“The programme-makers showed that you can make 60 minutes of gripping TV about a subject that is exceptionally well known.” Read on for the verdict on last night’s TV.

The Iraq War

The Iraq War, BBC2

“Brook Lapping, the documentary production company who made The Death of Yugoslavia, are behind this film and they told their story with skill, care and rigour. As with all the best documentaries, there was no attempt to exaggerate: episode one covered the build-up to war and the programme-makers allowed the drama to speak for itself. They also showed that you can make 60 minutes of gripping television about a subject that is exceptionally well known.”
David Blair, The Telegraph

“It’s just far too early still to see the Iraq war with any kind of dispassionate judgement. What you can do – and what The Iraq War did in a gripping manner – is begin to fill out the known knowns (to paraphrase Donald Rumsfeld) with the grit of historical immediacy. Last night’s film was less interesting for its arguments, which we’ve heard endlessly rehearsed before in most cases, than for added human perspective and detail.”
Tom Sutcliffe, The Independent

“The programme’s great service was to re-complicate the story and humanise it. Humanise it not in the sense of softening, excusing or making it more appealing, but in the sense of reminding us that our leaders are people and that even the most dramatic and far-reaching decisions are born out of a webby mass of opinion, estimates, best guesses, personal as well as political alliances, and trust misplaced and justified that gathers round a few granite chips of evidence and hard fact. You were left to feel horrified, sympathetic or some swirling mixture of the two as you chose.”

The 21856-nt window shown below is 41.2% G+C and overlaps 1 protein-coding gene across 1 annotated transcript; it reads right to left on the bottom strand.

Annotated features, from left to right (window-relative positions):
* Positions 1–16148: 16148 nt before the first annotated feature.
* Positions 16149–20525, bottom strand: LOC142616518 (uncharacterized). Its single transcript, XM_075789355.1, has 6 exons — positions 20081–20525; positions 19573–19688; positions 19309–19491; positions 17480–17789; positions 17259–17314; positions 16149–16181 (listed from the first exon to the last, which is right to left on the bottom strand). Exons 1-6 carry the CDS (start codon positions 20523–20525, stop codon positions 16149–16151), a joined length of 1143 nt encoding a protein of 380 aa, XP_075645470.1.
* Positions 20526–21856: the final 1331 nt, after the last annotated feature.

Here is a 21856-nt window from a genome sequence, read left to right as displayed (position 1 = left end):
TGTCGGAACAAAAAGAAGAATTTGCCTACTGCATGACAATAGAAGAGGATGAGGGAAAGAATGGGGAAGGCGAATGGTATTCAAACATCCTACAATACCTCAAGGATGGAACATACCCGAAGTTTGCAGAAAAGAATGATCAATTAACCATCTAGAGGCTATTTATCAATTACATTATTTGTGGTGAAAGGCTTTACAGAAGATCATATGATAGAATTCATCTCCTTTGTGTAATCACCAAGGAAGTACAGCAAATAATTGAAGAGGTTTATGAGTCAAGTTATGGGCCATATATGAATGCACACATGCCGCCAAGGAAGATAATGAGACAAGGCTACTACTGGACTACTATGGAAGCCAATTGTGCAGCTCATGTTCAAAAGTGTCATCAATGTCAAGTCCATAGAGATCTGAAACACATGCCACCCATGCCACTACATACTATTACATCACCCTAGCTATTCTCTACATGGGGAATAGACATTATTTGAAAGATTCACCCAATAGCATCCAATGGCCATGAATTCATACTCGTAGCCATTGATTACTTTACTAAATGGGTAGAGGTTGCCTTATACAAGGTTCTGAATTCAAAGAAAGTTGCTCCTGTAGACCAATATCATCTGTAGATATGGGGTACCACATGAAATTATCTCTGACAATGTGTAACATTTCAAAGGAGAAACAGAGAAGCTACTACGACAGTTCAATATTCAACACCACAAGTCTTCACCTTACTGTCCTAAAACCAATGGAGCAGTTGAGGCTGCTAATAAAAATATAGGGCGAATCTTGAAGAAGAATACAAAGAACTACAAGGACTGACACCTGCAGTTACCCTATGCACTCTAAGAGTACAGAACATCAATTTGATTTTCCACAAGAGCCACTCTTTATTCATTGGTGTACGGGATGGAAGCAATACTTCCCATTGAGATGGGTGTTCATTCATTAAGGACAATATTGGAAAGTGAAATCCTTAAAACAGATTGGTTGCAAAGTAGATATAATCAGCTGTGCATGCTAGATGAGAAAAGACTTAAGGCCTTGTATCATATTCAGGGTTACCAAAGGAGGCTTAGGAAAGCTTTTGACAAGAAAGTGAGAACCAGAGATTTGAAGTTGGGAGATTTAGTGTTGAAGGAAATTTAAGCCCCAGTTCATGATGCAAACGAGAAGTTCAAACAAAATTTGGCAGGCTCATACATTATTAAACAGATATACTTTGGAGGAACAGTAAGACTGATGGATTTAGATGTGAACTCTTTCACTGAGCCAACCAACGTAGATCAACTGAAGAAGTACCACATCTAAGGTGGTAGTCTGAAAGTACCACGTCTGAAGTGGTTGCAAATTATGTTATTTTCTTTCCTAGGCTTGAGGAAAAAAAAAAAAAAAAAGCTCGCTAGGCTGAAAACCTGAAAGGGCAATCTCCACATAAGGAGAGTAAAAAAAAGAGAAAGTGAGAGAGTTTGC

Lucy Mangan, The Guardian

First Cut: Confessions of a Male Stripper, C4

“Confessions of a Male Stripper applied editorial construction for argumentative purposes, beginning with Danny, 19, who thinks that stripping is a dream job, and contrasting him pointedly with Lotan, 24, who knows all too well that it isn’t. In between times, a lot of young men with improbably ripped abdomens waved their whipped-cream-smeared money-makers in women’s faces.”
Tom Sutcliffe, The Independent

“The stripper lifestyle wasn’t as much fun as some of the boys had imagined. But you couldn’t help but feel that for a lot of them, for a lot of the time, it came pretty damn close.”
Lucy Mangan, The Guardian

Mothers, Murders and Mistresses, BBC4

“Professor Catharine Edwards was quite a dramatic host, with a disconcerting drawl that largely dispensed with the letter ‘R’… But it was quality classics all the way, a glorious hour of someone blasting away at the calcified ignorance in our brains with her accumulated knowledge.”
Lucy Mangan, The Guardian